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Nice,"Maybe it was John Finley Scott, who was probably the first mountain bike enthusiast in the United States. In 1953 he built what he called a “ Woodsie Bike”, using a Schwinn World diamond frame, balloon tires, flat handlebars, derailleur gears, and cantilever brakes" quote Klunkers .com, this 65 Racer sported mountain bike wheels , tires & derailleurs, until I put 1.50" urban tires on it
 

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Nov 20, 2015
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Man I just saw an old school schwinn sierra atb on ebay, i never saw one but it's basically a varsity frame early mountain bike. looked just A little more mtb than a sidewinder.
The 1982 Schwinn Sidewinder, about thirty years after John Finley Scott did it with a Schwinn World tour and the last year for Chicago Schwinns :(

" In the late 1970s, Schwinn took note of a subculture that was to become mountain biking growing in Northern California. These kids were taking the old steel balloon tire bikes and trashing them on mountain trails. The kids called their rides "clunkers." Schwinn put out the abysmal Klunker 5 that didn't even have the strength to handle a curb. It was discontinued before the end of the decade. 1980 saw the introduction of the Schwinn King Sting, based on their popular BMX Sting. It featured a stronger chrome-moly steel frame, but cheap brakes, poor geometry, and too few gears to be useful on the topography of Mount Tamalpais in Marin County. In 1982, Schwinn modified the Varsity to accommodate larger tires and called it the Sidewinder. Again, the geometry was wrong and it was too heavy to appeal to serious riders. Meanwhile, the Specialized Stumpjumper ($750) was priced at three times the Sidewinder and catapulted creator Michael Sinyard to the top of the market."
from Schwinn history , off Re-cycle.com
 
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Man I just saw an old school schwinn sierra atb on ebay, i never saw one but it's basically a varsity frame early mountain bike. looked just A little more mtb than a sidewinder.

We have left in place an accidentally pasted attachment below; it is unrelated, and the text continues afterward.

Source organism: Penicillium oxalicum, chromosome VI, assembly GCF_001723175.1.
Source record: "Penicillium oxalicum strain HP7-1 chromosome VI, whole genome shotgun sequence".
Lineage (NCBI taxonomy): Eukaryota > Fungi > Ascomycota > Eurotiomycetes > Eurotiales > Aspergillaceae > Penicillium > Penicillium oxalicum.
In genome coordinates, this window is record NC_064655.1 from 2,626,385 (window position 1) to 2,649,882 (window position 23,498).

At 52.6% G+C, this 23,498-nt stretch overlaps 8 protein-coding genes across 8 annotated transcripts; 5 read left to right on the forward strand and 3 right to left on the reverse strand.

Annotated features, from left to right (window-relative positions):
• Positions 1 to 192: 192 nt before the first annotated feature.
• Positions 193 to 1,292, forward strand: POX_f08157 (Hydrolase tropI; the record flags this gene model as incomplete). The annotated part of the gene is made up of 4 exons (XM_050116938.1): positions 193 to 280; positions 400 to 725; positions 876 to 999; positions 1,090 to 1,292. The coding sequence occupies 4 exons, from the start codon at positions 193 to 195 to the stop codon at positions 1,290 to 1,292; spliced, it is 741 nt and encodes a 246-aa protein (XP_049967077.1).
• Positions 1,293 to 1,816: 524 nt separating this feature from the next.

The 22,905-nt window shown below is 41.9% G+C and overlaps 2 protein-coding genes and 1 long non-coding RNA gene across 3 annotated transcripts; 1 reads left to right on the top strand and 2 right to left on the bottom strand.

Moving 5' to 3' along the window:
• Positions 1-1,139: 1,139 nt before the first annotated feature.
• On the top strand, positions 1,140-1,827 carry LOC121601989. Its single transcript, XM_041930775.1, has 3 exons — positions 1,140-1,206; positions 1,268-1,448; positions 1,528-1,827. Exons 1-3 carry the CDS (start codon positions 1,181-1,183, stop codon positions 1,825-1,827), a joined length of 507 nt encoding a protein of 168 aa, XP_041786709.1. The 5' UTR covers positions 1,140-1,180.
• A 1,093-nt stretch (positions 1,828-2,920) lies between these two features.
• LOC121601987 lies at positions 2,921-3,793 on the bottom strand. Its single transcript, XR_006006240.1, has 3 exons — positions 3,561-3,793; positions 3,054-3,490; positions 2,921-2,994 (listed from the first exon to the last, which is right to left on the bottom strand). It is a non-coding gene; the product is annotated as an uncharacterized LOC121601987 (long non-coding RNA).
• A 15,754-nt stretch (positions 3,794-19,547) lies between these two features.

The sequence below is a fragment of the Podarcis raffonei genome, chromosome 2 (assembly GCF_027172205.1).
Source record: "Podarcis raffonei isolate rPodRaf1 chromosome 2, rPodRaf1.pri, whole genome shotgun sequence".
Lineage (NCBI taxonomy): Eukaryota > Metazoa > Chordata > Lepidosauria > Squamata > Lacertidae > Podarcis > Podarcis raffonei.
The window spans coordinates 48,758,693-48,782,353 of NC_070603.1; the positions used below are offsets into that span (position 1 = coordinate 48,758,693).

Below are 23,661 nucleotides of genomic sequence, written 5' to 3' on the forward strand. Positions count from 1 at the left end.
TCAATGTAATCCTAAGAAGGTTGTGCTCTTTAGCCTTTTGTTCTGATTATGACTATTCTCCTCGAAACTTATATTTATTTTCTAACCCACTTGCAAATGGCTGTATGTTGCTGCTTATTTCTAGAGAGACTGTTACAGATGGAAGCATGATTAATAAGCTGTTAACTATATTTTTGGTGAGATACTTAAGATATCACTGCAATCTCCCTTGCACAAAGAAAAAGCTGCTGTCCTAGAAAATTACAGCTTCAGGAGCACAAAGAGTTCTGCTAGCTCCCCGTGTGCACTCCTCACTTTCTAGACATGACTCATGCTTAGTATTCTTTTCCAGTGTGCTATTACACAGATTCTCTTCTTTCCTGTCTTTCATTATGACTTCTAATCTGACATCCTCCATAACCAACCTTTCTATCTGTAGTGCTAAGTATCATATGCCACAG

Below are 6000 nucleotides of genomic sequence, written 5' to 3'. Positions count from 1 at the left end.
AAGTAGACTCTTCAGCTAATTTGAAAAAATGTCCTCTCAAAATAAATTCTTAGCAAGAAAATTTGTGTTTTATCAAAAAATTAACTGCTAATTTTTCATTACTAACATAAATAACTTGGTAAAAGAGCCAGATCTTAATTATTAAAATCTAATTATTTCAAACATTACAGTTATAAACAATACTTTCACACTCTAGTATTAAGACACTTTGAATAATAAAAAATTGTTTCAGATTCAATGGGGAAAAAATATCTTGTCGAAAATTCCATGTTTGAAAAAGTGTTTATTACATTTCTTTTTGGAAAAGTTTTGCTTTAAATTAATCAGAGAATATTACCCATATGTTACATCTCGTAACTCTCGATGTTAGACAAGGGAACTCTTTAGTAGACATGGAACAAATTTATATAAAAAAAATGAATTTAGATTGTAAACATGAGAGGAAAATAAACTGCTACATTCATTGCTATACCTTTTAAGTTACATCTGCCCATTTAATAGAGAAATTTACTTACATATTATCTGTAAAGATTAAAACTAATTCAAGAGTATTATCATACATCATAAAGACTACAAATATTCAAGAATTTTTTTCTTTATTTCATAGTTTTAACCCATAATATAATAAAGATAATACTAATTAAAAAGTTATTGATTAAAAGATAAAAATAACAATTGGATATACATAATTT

5 - 6 years ago I had a varsity based MB I built with 26 inch wheels. All I can say is be carful on how aggressive you ride it. I'm not a real good MBer but I had some terrible crashes with it. Usually over sideways into a gully, once into a rock garden and once into a dump just missing getting speared by a broken sharp metal fence post. I found it to be tall and have geometry that made it hard for me to do much of anything on the trails. It also crushed my crotch on occasion. I don't remember what I used for a fork. I gave it away before I killed myself with it. It might be better with a real small frame but don't know for sure.
 
Nov 20, 2015
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5 - 6 years ago I had a varsity based MB I built with 26 inch wheels. All I can say is be carful on how aggressive you ride it. I'm not a real good MBer but I had some terrible crashes with it. Usually over sideways into a gully, once into a rock garden and once into a dump just missing getting speared by a broken sharp metal fence post. I found it to be tall and have geometry that made it hard for me to do much of anything on the trails. It also crushed my crotch on occasion. I don't remember what I used for a fork. I gave it away before I killed myself with it. It might be better with a real small frame but don't know for sure.
Maybe you should look into a step through frame easier on the nads :)
 
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Maybe you should look into a step through frame easier on the nads :)
I started riding again 8 years ago with a step through because I couldn't lift my leg over. I had to lay the step through down to get on it. Now I can toss my leg over. Something to be said for step through, got me riding again.